Psychological treatment of depression in inpatients: A systematic review and meta-analysis

Department of Clinical Psychology, VU University Amsterdam, Van der Boechorststraat 1, Amsterdam, The Netherlands.
Clinical psychology review (Impact Factor: 7.18). 04/2011; 31(3):353-60. DOI: 10.1016/j.cpr.2011.01.002
Source: PubMed

ABSTRACT Research on psychological treatment of depression in inpatients is not conclusive, with some studies finding clear positive effects and other studies finding no significant benefit compared to usual care or structured pharmacotherapy. The results of a meta-analysis investigating how effective psychological treatment is for depressed inpatients are presented. A systematic search in bibliographical databases resulted in 12 studies with a total of 570 respondents. This set of studies had sufficient statistical power to detect small effect sizes. Psychological treatments had a small (g=0.29), but statistically significant additional effect on depression compared to usual care and structured pharmacological treatments only. This corresponded with a numbers-needed-to-be-treated of 6.17. Heterogeneity was zero in most analyses, and not significant in all analyses. There was no indication for significant publication bias. Effects were not associated with characteristics of the population, the interventions and the design of the studies. Although the number of studies was small, and the quality of many studies was not optimal, it seems safe to conclude that psychological treatments have a small but robust effect on depression in depressed inpatients. More high-quality research is needed to verify these results.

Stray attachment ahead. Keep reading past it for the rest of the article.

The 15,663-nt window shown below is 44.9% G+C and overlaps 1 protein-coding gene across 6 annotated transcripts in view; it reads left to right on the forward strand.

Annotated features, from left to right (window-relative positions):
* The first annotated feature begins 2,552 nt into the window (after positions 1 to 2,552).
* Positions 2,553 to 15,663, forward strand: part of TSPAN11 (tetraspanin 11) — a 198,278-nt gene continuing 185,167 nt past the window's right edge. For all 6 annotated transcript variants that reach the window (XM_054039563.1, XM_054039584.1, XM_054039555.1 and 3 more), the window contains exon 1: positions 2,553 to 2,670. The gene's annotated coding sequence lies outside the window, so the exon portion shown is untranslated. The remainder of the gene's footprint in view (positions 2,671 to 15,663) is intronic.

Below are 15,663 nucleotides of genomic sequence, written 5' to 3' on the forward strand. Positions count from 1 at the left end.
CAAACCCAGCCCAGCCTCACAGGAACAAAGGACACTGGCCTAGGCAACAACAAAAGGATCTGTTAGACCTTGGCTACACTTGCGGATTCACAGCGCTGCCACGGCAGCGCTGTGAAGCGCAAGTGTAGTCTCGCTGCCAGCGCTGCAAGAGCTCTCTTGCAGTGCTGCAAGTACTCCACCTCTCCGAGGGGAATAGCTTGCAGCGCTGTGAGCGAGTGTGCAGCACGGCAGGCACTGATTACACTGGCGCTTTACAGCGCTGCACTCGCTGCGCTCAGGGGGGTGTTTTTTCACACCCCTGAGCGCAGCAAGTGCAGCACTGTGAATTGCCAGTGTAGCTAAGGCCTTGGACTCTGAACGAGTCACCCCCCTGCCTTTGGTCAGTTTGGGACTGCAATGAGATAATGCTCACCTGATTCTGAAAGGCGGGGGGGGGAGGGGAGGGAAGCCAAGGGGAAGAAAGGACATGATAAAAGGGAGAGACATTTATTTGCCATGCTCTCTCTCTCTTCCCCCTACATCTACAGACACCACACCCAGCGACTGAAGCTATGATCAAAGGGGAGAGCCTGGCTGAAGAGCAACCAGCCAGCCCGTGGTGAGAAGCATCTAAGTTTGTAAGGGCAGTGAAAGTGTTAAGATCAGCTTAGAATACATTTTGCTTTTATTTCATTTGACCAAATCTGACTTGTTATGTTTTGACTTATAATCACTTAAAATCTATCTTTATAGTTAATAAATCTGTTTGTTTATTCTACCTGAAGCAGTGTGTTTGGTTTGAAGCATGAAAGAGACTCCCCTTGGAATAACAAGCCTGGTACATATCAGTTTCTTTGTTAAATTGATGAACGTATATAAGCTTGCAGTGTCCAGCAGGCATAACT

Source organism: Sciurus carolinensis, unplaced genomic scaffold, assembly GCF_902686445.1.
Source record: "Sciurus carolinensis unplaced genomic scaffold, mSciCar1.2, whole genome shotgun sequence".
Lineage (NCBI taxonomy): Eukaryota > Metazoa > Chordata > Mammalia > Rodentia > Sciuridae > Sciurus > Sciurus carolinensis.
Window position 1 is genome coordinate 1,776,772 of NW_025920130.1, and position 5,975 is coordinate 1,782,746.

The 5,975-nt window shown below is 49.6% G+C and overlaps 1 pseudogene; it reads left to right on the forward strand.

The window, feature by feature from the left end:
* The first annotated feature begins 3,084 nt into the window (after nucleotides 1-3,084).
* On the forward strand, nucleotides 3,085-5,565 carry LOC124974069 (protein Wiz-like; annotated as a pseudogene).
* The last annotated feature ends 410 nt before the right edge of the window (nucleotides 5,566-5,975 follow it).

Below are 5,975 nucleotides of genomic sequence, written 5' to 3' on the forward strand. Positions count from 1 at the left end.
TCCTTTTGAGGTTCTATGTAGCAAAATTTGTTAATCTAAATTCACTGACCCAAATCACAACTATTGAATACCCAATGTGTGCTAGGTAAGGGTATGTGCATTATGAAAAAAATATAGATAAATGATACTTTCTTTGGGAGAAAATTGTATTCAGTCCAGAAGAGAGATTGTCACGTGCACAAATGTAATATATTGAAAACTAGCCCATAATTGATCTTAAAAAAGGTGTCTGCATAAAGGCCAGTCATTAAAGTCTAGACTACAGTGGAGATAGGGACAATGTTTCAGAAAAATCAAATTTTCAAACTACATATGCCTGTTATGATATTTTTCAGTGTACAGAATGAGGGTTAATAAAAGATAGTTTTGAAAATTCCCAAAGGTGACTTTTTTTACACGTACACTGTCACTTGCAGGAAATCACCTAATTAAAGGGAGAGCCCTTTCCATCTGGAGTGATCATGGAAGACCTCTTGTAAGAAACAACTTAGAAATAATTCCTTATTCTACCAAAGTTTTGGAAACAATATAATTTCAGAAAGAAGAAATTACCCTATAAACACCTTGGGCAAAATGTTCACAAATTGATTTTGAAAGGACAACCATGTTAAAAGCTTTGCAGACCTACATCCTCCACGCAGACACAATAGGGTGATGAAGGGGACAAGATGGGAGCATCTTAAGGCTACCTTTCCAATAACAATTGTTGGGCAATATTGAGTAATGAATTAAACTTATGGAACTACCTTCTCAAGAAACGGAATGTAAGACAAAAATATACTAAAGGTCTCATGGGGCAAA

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Available from: Gerhard Andersson, May 24, 2014
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    • "A recent review on the effectiveness of psychotherapy on adults with depression showed that the therapeutic effect of a combination of pharmacological and psychological treatment was significantly higher than pharmacological treatment alone (Cuijpers et al., 2009). This finding was consistent with another review on depressed inpatients (Cuijpers et al., 2011), patients with chronic depression (Keller et al., 2000), and children and adolescents with depression (Weisz et al., 2006) suggesting that psychotherapy has positive effect on reducing depressive mood. However, the additional effect of psychotherapy, although consistent, is small as revealed by the low range of effect size (d ¼0.31) (Cuijpers et al., 2009). "
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